RAY SUAREZ: For more, we are joined by Andrew Nagorski, author and former Warsaw and Moscow bureau chief for “Newsweek.” He is now vice president of the EastWest Institute an international affairs think tank.
And, Andrew Nagorski, you heard the former Polish President — President Lech Walesa say, “We lost great people, and it will be hard to replace them.”
How hard? Is Poland managing today, when it has lost such a large group of its elite?
ANDREW NAGORSKI, vice president, EastWest Institute: It’s — it’s — it’s managing, but it’s very painful. The mourning which is going on is huge. It was such a shock to the system, if you can imagine that sort of group of people in this country going down in Air Force One, and maybe on their way to something like the 9/11 site, which has that added symbolic value.
For Poland, what happened in Katyn, where — the destination of this plane, was just as emotional, even more so. But I think what we have to say is that, amid the mourning, there has been a — a tremendous resilience shown by the Polish people and a system which is, after all, a democratic system only created 20 years ago, after the collapse of communism, is showing that it’s functioning.
Every step of that system is functioning — an acting president. Now there’s an acting head of the central bank. They are — people are being replaced, and new elections are coming up. And there’s a sense, I think, already of quiet pride that they are managing with this terrible tragedy.
RAY SUAREZ: Well, you mentioned that the system is only 20 years old. Is there a deep enough group in leadership so that these positions in a fairly young system could be filled quietly, easily and with competent people?
ANDREW NAGORSKI: Not easily, but I think they will find competent people.
I think there have been a lot of people who have — who have risen in the last 20 years. And, remember, also, Poland had a struggle for freedom for the previous 20 years, at least, but especially in the ’80s, that helped nurture a new generation of leaders who, at first, when they went into the opposition largely and were part of things like the solidarity movement, didn’t imagine that they would ever be running the country.
But, by running an underground movement, an opposition movement, they learned the tactics of politics, forced a change in the system, and then learned to manage the new system. And I think we’re going to see a lot of new faces coming up. There will be gaps, of course, but I think the Poles have shown that they can manage both the politics and the economics, by the way, quite well.
RAY SUAREZ: You mentioned that the ill-fated trip was to a commemoration of the Katyn massacre. This was a part of a very slow process of normalizing relations with its giant neighbor, Russia.
How could this accident affect Polish-Russian relations?
ANDREW NAGORSKI: Oddly enough, the legacy — there may be — out of this tragedy, there could be two good things that happen, if you can call them good things.
One, the Poles always felt a tremendous amount of frustration that — about the lie about the Katyn massacre. During the communist days, the Soviet Union and the Polish communist rulers insisted on the lie that this was a massacre perpetuated by the Germans, who had not yet even invaded the Soviet Union at that time.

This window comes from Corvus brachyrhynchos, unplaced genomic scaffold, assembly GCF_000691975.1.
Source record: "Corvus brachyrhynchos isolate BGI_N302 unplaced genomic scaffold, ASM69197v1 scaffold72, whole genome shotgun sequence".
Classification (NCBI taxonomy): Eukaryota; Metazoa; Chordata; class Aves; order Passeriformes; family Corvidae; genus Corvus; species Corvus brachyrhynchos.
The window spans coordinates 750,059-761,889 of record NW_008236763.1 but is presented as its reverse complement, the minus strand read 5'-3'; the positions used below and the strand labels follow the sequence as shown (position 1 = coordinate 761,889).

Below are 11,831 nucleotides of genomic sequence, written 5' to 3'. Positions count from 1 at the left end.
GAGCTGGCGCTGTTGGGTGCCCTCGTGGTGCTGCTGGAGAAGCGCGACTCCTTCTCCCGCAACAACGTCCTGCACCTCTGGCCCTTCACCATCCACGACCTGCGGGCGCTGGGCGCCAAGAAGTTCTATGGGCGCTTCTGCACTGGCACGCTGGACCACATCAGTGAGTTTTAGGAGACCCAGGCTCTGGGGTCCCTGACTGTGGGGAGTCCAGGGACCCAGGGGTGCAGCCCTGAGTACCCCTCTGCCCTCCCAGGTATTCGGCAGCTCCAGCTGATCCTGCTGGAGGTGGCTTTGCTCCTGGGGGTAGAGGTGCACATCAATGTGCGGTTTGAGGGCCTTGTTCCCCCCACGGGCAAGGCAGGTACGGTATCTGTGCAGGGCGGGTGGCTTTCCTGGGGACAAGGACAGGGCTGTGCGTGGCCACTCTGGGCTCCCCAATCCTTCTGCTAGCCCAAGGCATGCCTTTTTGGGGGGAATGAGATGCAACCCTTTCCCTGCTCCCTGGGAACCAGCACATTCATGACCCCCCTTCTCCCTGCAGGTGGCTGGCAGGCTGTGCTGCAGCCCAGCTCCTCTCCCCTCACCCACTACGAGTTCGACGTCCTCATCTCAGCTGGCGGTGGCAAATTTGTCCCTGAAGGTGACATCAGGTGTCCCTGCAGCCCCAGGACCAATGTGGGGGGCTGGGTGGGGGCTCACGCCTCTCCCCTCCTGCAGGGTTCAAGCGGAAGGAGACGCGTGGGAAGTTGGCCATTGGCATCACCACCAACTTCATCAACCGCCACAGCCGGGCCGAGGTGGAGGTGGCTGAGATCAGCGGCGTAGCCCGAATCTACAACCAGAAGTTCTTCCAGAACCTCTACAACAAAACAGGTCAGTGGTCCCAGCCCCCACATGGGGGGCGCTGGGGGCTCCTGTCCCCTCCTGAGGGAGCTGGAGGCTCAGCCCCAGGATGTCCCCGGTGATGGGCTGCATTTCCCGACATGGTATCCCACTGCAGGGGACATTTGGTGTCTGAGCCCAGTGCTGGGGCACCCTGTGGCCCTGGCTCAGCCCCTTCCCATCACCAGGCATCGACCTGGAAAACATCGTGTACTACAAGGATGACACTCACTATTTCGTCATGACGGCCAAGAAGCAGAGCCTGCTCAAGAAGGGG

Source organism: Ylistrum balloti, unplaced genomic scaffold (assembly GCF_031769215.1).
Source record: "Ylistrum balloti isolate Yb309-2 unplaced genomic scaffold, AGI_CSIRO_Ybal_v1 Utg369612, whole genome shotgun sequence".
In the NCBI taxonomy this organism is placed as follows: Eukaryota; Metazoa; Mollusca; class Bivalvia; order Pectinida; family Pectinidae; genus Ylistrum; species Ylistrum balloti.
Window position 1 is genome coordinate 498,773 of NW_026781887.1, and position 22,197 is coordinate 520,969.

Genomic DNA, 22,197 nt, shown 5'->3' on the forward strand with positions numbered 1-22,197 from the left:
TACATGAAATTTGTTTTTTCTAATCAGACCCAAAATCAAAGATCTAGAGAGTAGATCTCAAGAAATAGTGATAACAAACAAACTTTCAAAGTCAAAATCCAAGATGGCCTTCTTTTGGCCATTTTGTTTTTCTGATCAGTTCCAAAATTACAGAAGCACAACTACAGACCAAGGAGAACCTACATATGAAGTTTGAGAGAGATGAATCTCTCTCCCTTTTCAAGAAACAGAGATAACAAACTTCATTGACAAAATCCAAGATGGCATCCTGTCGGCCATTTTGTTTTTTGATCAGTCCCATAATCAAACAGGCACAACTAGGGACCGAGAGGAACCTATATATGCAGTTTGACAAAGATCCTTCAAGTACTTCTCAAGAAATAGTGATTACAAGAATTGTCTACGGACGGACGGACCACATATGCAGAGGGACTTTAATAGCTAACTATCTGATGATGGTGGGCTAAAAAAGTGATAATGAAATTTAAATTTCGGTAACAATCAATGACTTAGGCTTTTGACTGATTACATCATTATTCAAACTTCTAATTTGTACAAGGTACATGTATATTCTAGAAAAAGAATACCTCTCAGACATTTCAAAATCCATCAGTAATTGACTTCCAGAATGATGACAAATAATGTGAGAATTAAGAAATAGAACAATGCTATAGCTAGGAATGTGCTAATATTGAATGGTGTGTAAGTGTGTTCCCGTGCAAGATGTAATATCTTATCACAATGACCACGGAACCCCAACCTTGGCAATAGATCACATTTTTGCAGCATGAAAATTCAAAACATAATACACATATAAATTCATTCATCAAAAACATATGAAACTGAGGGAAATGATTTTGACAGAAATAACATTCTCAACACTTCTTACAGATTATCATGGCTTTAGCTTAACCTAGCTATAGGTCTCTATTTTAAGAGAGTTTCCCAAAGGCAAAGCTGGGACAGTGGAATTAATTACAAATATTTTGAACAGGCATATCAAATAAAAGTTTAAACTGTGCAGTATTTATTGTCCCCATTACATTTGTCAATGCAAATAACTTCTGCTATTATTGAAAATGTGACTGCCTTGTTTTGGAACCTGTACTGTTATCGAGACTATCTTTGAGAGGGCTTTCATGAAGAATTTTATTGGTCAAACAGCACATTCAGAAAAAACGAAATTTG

So, even though everybody in Poland knew who really was responsible, they — the official line was that lie. And it’s been painful to try to get the Soviet Union and then Russia to finally acknowledge that.
It began to change — this began to change in the ’90s, and gradually, in recent years, changed some more, although there was certainly some back — backsliding, as Putin tried to airbrush some of that history.
This time, there’s been a lot more acknowledgment of what happened. And even a Polish film about the Katyn Forest massacre, an extremely powerful feature film, was shown on — on — on Russian television recently. And Putin did attend a memorial with the prime minister of Poland a few days before this tragedy.
And I think the dignified way in which Russia has dealt with the tragedy, issue — having a day of mourning, being very respectful of what’s happened, and helping the families as they identify the remains, has impressed the Poles. And a lot of the old Polish-Russian enmity, of course, won’t disappear right away, but there is hope that this will begin to — to clear the air and allow for a new, more — more cooperative spirit to enter the relationship.
RAY SUAREZ: Very briefly, Andrew Nagorski, you mentioned the dignified response from Russia. Is it also more open? You used to work in this country as a reporter. Is it possible to find out more about these things than it once was?
ANDREW NAGORSKI: Oh, absolutely.
I mean, the — the press is still — still has a lot of controls, but there has been — on this issue, there’s been much more open discussion on the issue of simply the crash itself, the conditions.
There’s been — there have been immediate cooperation with the Polish authorities. In the past, of course, everything would have been shrouded in — in secrecy, and which would have — would have created all sorts of conspiracy theories.
Now, the fact of this openness and this willingness to at least deal with and try to get to the facts, and then also acknowledge the underlining — underlying tragedy that — that brought these people to — to Smolensk in the first place, has diminished those conspiracy theories. There always are some, but they’re far fewer.
And I think — I think, as long as the Russian authorities continue to behave this way, I think there will be far less of this kind of climate of suspicion that has usually shrouded these sorts of events.
RAY SUAREZ: Andrew Nagorski, thanks for joining us.
ANDREW NAGORSKI: Thank you.